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Saturday, January 05, 2008

Book Review - John C. Calhoun: American Portrait

I just finished reading John C. Calhoun: American Portrait by Margaret L. Coit. The book was published in 1950. I bought my copy from a thrift store in Dripping Springs, Texas back in July when we were on vacation. It is an old library copy, paperback with the cover falling off.

They had lots of books in that thrift store, this is the only one I left with. I really don't know why I bought it. The name Calhoun was vaguely familiar. The first paragraph of the book was engaging and I noticed that it was a Pulitzer Prize Winner. Am I ever glad I left that thrift store with this book.

My copy comes in at 532 pages of text. It has a comprehensive bibliography and index.

There is nothing more thrilling than reading a biography that is engaging, compelling, and instructive. This book meets each of those expectations. Only in a very few places did the plot slow down but on the whole Coit does a great job getting and keeping the attention.

You know a book is good if it creates a desire to read more about some of the topics touched on. In fact as I was reading this book I came across a book in a Half Priced Bookstore that dealt with an area that was addressed extensively in Coit's book. I bought the book, The Development Of Southern Sectionalism 1819-1848. This is the same time period that Calhoun lived. I also bought a book on Amazon on the Life of Andrew Jackson as a result of reading this book. I think this is the highest accolades that can be given to a book.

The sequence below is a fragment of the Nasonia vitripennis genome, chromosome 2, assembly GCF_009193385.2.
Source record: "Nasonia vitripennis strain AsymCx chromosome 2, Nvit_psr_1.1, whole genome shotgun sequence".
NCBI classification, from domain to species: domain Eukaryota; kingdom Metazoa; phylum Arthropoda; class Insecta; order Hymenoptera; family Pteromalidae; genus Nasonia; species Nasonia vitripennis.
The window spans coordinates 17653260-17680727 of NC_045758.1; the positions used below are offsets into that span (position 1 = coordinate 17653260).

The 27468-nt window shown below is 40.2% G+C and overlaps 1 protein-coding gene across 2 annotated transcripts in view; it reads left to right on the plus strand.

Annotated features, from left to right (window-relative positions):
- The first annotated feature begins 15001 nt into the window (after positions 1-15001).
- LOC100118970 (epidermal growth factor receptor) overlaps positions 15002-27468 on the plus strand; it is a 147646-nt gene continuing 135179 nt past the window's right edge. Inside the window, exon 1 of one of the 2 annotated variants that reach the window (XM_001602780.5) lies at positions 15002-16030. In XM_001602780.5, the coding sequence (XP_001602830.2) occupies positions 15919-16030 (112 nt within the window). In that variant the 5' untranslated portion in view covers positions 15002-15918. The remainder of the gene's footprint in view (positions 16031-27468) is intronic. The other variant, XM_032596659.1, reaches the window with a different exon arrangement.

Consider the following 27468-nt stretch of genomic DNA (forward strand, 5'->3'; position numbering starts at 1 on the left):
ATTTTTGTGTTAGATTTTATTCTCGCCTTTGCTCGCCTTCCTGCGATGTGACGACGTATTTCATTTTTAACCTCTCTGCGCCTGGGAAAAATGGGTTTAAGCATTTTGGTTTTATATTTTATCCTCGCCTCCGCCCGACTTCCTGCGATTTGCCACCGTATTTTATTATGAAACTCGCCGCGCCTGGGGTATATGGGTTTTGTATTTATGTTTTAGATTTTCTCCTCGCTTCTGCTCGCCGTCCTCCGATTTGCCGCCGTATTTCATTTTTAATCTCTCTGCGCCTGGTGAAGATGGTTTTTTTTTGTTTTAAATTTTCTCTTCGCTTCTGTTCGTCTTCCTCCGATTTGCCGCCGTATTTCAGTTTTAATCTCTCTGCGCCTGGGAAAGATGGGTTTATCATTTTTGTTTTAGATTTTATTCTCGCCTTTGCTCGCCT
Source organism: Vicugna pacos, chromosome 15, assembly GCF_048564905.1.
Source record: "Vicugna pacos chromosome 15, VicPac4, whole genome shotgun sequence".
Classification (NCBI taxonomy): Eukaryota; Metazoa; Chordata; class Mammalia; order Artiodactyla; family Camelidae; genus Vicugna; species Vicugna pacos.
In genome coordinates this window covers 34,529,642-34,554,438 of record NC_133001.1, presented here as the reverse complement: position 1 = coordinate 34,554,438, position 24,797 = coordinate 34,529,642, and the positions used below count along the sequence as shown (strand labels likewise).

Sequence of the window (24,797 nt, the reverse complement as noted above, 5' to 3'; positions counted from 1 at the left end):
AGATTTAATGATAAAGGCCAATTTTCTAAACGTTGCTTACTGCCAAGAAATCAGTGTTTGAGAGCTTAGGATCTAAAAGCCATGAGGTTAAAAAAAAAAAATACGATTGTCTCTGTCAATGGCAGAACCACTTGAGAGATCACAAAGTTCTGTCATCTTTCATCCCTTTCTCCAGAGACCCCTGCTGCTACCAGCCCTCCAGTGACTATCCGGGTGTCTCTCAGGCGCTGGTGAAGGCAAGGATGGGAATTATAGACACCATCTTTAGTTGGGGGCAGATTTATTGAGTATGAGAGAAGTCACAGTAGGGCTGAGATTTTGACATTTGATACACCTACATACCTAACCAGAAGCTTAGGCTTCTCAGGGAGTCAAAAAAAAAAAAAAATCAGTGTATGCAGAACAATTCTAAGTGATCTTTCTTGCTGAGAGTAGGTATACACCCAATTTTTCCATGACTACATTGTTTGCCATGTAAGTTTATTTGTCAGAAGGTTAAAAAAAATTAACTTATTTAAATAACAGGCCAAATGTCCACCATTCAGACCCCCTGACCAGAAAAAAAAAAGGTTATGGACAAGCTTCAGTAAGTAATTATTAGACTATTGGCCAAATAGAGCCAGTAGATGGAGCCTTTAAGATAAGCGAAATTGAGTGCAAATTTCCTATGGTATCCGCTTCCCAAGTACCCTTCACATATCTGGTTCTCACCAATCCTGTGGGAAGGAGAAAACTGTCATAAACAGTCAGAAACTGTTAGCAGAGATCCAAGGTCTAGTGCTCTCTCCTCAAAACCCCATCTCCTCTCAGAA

John Calhoun was born in 1782 in South Carolina. He grew up on the frontier in a puritan/Calvinistic environment. He was educated at Yale and went into law. He served as a Congressman from South Carolina. He was elected on a war platform and went to Congress as a war hawk seeing to confront England, thus the war of 1812. He served for years as a Senator from South Carolina. He served as the Secretary of Defense in the cabinet of James Monroe. He served as Vice President in the administration of Andrew Jackson. A post from which he retired because of enmity that developed between Jackson and himself over Jackson's embracing of democratic principles of nationalism instead of staying true to Federal principles. This animosity was encouraged by the meddling of Martin Van Buren. He resigned from the post of Vice President. Went back to South Carolina where one of her Senators resigned so that he could be appointed to fight the high tariffs that were being encouraged by the northern industrialists. He served as Secretary of State in the Tyler administration for the express purpose of seeing Texas annexed to the Union. When the treaty failed to be ratified by the Senate which required a 2/3 vote he instead sought a joint resolution from Congress that would effect the same outcome. He was successful in this effort because a joint resolution only required a majority vote in both the House and the Senate. He had aspirations on several occasions to run for President.

Calhoun was one of three Senators from the time period that were possibly the greatest statesmen the United States had ever produced. Calhoun, Clay, and Webster. Their speeches often filled the Senate gallery with spectators. Although Calhoun often found himself at political odds with both Clay and Webster there was a mutual respect between the three men, particularly Calhoun and Webster.

The book offers some important insights that led to the isolation of the South. The effect of the high tariffs on the South. The encroachment of industrialization overshadowing the agrarian lifestyle of the South. The increasing power of those that had money instead of those that had land. The growing abolitionists movement in the North.